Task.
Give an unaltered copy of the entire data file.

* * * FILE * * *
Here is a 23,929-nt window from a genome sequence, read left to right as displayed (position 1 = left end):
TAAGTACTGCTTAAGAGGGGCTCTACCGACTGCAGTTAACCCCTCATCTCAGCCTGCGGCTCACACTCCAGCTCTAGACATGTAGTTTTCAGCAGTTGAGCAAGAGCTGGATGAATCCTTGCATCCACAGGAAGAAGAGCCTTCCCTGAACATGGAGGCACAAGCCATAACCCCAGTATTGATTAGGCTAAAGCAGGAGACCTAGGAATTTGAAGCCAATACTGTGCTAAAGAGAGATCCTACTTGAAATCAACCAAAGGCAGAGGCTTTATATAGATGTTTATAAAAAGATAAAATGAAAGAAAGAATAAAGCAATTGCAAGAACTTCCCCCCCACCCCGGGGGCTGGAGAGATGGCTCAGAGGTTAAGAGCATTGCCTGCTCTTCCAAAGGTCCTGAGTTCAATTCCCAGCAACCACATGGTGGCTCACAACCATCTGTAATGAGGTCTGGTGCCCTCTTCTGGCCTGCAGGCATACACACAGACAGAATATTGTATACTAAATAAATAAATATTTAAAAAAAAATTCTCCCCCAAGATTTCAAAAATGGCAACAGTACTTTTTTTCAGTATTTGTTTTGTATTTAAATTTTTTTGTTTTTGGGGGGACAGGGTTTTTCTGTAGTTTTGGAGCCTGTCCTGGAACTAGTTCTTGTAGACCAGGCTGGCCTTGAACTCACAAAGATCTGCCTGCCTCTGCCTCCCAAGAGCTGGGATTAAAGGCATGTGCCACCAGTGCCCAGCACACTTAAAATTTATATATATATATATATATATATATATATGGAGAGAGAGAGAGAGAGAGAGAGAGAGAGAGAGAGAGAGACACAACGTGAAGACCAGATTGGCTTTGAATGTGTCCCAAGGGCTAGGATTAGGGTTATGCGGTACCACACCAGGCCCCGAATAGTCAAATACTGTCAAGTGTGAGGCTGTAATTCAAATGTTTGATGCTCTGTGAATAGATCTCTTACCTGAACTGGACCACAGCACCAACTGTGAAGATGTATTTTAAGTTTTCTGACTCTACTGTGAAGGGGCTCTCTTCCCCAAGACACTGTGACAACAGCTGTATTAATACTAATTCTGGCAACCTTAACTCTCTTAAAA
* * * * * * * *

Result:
Here is a 23,929-nt window from a genome sequence, read left to right as displayed (position 1 = left end):
TAAGTACTGCTTAAGAGGGGCTCTACCGACTGCAGTTAACCCCTCATCTCAGCCTGCGGCTCACACTCCAGCTCTAGACATGTAGTTTTCAGCAGTTGAGCAAGAGCTGGATGAATCCTTGCATCCACAGGAAGAAGAGCCTTCCCTGAACATGGAGGCACAAGCCATAACCCCAGTATTGATTAGGCTAAAGCAGGAGACCTAGGAATTTGAAGCCAATACTGTGCTAAAGAGAGATCCTACTTGAAATCAACCAAAGGCAGAGGCTTTATATAGATGTTTATAAAAAGATAAAATGAAAGAAAGAATAAAGCAATTGCAAGAACTTCCCCCCCACCCCGGGGGCTGGAGAGATGGCTCAGAGGTTAAGAGCATTGCCTGCTCTTCCAAAGGTCCTGAGTTCAATTCCCAGCAACCACATGGTGGCTCACAACCATCTGTAATGAGGTCTGGTGCCCTCTTCTGGCCTGCAGGCATACACACAGACAGAATATTGTATACTAAATAAATAAATATTTAAAAAAAAATTCTCCCCCAAGATTTCAAAAATGGCAACAGTACTTTTTTTCAGTATTTGTTTTGTATTTAAATTTTTTTGTTTTTGGGGGGACAGGGTTTTTCTGTAGTTTTGGAGCCTGTCCTGGAACTAGTTCTTGTAGACCAGGCTGGCCTTGAACTCACAAAGATCTGCCTGCCTCTGCCTCCCAAGAGCTGGGATTAAAGGCATGTGCCACCAGTGCCCAGCACACTTAAAATTTATATATATATATATATATATATATATATGGAGAGAGAGAGAGAGAGAGAGAGAGAGAGAGAGAGAGAGACACAACGTGAAGACCAGATTGGCTTTGAATGTGTCCCAAGGGCTAGGATTAGGGTTATGCGGTACCACACCAGGCCCCGAATAGTCAAATACTGTCAAGTGTGAGGCTGTAATTCAAATGTTTGATGCTCTGTGAATAGATCTCTTACCTGAACTGGACCACAGCACCAACTGTGAAGATGTATTTTAAGTTTTCTGACTCTACTGTGAAGGGGCTCTCTTCCCCAAGACACTGTGACAACAGCTGTATTAATACTAATTCTGGCAACCTTAACTCTCTTAAAA